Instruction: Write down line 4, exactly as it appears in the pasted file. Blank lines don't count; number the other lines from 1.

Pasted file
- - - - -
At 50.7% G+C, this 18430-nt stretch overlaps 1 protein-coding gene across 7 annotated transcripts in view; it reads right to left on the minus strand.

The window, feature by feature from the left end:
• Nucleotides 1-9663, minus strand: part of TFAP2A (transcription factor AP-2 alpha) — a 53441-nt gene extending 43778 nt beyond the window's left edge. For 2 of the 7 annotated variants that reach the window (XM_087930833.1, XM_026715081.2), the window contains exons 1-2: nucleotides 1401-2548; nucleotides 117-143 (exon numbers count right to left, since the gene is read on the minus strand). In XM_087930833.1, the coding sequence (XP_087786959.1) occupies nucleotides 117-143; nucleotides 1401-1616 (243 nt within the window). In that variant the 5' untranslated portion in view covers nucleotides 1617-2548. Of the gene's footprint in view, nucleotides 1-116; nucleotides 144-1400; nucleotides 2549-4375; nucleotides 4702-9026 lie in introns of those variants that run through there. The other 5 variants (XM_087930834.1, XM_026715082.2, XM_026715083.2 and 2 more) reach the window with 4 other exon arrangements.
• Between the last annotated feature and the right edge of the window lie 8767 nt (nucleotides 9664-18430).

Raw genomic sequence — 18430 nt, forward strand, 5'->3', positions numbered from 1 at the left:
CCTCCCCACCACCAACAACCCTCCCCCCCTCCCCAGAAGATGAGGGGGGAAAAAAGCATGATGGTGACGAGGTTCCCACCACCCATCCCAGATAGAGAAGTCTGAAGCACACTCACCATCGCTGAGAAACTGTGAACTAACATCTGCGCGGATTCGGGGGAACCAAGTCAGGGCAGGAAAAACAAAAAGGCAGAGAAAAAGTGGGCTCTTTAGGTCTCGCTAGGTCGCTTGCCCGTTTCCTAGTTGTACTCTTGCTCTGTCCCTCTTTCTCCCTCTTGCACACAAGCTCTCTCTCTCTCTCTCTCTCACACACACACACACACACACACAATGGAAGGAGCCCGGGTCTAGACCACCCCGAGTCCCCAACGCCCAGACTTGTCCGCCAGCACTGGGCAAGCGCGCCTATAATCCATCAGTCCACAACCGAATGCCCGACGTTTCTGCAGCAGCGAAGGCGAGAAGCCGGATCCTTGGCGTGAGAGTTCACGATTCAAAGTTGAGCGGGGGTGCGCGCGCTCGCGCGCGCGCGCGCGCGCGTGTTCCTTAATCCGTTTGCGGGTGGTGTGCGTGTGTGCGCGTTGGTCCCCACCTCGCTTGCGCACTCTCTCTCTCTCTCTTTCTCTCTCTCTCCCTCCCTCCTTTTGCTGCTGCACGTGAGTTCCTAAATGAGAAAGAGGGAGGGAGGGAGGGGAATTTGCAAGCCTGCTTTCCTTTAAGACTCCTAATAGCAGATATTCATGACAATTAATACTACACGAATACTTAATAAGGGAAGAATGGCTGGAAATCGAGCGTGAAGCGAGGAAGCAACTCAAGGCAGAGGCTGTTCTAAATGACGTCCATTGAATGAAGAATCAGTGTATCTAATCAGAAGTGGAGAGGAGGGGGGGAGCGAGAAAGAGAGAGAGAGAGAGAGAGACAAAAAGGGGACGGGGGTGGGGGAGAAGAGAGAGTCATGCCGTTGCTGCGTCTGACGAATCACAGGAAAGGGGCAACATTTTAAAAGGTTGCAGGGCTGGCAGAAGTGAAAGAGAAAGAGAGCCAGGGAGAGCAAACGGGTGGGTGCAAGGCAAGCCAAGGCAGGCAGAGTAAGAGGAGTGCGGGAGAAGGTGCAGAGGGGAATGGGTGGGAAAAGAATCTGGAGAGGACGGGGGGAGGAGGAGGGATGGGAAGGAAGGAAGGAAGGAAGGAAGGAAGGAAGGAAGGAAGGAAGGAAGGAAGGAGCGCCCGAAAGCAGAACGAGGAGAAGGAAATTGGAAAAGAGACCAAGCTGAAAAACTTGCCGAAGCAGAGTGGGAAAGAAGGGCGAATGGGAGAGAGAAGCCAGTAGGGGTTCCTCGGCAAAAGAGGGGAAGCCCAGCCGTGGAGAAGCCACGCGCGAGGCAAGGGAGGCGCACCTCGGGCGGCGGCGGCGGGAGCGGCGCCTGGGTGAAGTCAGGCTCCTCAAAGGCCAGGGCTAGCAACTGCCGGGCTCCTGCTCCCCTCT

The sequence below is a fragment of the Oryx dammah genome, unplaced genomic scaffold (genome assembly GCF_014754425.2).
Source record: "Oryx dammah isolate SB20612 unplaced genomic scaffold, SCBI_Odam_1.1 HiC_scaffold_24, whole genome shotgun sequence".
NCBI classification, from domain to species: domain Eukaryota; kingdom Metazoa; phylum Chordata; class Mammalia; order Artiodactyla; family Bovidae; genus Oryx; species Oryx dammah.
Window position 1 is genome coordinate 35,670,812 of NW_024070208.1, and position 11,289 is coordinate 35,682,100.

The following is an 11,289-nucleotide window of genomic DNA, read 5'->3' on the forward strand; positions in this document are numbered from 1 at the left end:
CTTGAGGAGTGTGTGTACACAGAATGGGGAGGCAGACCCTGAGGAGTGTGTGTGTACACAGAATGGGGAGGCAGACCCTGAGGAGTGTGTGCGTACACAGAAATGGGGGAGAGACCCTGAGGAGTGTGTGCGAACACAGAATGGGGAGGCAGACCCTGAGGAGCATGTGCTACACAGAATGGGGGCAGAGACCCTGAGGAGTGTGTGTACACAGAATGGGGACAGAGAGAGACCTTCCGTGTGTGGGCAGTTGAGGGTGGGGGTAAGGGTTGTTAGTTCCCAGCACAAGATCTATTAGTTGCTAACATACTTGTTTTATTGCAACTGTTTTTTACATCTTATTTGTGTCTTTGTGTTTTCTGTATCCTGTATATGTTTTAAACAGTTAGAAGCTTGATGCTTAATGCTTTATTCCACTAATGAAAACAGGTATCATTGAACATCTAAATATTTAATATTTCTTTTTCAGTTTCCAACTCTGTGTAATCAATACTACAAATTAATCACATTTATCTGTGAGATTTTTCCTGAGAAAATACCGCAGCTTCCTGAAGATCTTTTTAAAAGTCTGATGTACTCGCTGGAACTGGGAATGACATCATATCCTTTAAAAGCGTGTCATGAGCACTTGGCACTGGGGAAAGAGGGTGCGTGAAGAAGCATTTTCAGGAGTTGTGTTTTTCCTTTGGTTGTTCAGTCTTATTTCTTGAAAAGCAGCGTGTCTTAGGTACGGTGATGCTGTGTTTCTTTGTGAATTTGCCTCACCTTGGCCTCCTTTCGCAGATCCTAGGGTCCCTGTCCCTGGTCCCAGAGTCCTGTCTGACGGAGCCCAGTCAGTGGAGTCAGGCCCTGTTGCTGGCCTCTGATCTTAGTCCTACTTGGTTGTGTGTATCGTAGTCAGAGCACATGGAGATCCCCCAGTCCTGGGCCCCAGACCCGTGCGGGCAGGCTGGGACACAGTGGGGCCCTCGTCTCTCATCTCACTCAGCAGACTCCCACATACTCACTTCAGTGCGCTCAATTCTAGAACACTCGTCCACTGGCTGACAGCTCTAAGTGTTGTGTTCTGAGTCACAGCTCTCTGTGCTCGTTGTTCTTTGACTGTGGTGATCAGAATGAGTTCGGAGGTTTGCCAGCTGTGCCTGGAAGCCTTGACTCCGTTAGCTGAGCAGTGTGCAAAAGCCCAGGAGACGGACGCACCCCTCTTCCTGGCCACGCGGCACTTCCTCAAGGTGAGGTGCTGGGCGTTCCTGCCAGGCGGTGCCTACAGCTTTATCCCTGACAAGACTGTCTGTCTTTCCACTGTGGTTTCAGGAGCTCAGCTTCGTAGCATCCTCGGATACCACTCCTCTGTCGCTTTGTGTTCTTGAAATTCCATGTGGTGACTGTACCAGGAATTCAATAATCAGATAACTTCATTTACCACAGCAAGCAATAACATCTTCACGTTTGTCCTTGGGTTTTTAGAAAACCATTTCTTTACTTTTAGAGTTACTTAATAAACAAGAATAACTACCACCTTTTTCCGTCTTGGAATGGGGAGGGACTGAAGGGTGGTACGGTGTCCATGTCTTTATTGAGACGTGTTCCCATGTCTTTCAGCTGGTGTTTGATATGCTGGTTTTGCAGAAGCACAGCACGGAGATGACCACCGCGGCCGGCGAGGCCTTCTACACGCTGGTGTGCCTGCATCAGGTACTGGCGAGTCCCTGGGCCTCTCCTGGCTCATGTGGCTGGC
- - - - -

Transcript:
• Between the last annotated feature and the right edge of the window lie 8767 nt (nucleotides 9664-18430).